FDA clears first ACL reconstruction device for use in paediatric patients

pharmafile | January 11, 2023 | News story | Medical Communications  

The FDA has cleared the ACL TightRope® II implant to treat torn knee ligaments in children and adolescents. The implant was developed with the aim of addressing a so-called ‘epidemic’ of knee injuries in young athletes who are at higher risk of anterior cruciate ligament (ACL) injuries.

The device was initially based on a similar device designed for use in adult patients but has been adapted to accommodate the growing skeleton of younger athletes. This therefore means that surgeons can use less invasive techniques to minimise any damage to the growth plates while reconstructing the ligament.

ACL tears have becoming increasingly common in paediatric patients recently, in part due to children taking part in sports. Surgeons have often been reluctant to operate on children due to the growth plates in their legs not being entirely fused yet, and operating on underdeveloped bones can lead to permanent deformities to the legs, so this new technology is a huge step forward in treating paediatric patients with this type of injury.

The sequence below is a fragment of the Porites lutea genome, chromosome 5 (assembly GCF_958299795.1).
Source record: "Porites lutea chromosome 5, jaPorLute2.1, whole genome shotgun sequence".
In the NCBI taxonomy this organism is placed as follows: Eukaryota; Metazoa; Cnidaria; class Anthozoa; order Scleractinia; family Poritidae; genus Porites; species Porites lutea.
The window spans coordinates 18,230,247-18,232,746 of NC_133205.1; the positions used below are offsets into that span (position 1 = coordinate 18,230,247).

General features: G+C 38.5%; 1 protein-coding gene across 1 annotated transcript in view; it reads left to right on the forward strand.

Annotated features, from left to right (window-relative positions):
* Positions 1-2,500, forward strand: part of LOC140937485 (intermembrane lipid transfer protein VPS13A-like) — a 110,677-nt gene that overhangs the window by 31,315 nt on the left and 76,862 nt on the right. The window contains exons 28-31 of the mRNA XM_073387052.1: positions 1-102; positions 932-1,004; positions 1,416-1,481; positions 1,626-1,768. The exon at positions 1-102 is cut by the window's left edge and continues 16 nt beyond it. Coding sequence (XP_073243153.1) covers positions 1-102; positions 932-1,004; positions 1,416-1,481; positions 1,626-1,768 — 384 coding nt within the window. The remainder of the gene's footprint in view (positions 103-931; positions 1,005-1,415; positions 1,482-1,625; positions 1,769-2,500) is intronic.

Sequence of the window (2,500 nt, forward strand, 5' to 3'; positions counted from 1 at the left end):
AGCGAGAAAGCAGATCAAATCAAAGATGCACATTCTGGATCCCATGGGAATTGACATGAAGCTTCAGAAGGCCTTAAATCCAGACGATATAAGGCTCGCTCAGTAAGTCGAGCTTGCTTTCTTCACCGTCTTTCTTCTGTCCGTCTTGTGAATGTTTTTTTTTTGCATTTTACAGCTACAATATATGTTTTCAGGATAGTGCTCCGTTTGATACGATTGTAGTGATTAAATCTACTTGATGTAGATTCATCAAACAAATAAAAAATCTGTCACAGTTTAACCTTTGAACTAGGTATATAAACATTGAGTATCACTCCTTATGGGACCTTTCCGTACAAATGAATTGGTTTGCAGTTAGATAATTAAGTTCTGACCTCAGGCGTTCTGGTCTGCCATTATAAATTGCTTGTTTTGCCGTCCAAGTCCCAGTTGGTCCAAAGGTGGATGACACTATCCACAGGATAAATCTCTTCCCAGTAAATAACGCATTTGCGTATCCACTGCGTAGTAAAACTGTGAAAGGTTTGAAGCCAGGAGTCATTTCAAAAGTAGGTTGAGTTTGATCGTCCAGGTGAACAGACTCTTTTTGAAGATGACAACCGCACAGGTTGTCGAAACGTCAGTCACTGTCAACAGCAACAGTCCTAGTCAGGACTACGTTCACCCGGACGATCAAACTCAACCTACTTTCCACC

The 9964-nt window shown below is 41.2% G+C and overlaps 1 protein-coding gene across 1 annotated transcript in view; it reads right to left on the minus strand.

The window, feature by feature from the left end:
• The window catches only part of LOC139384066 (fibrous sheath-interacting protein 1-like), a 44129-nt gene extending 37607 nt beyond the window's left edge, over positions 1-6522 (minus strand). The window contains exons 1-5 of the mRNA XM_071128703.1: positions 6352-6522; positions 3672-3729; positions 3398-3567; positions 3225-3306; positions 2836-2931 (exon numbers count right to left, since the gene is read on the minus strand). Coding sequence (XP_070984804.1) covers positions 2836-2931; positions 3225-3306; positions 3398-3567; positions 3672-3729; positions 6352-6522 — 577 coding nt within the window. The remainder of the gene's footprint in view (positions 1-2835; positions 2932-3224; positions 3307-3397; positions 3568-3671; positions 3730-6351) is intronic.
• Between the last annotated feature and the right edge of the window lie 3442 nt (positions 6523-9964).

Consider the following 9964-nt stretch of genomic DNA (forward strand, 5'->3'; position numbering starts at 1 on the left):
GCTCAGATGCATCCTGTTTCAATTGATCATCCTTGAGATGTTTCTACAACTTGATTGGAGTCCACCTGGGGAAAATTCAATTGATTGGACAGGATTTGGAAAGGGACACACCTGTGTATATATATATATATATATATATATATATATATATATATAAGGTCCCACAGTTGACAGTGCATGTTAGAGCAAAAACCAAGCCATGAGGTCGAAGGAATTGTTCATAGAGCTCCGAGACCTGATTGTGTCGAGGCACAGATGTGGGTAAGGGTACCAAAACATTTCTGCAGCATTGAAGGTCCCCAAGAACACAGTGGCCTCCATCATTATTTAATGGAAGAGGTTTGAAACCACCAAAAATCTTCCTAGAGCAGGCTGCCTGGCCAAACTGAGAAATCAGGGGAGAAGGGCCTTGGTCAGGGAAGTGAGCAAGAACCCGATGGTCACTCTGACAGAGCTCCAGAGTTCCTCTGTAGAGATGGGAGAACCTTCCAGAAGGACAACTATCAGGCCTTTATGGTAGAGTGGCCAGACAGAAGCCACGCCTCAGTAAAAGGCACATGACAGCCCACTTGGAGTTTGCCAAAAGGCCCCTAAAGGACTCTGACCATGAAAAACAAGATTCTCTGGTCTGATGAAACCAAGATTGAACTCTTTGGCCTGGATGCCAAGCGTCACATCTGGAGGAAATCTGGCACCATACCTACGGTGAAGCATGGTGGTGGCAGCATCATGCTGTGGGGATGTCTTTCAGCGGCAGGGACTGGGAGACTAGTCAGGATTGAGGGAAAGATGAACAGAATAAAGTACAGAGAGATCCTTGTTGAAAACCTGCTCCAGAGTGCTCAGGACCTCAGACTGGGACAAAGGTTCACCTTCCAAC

Dr Frank A. Cordasco, MD, MS, sports medicine surgeon at Hospital for Special Surgery (HSS), New York, US, commented: “Our research has demonstrated that more than 90% of children who have undergone the surgery with this implant at HSS have returned successfully to sports without the need for additional surgery.”

Dr Green, MD, MS, FAAP, FACS, added: “The ideal patient for the procedure is, in general, a child between the ages of 12 and 15 to 16, depending on the athlete’s skeletal maturity, at which point the growth plates are effectively closed.”


Betsy Goodfellow

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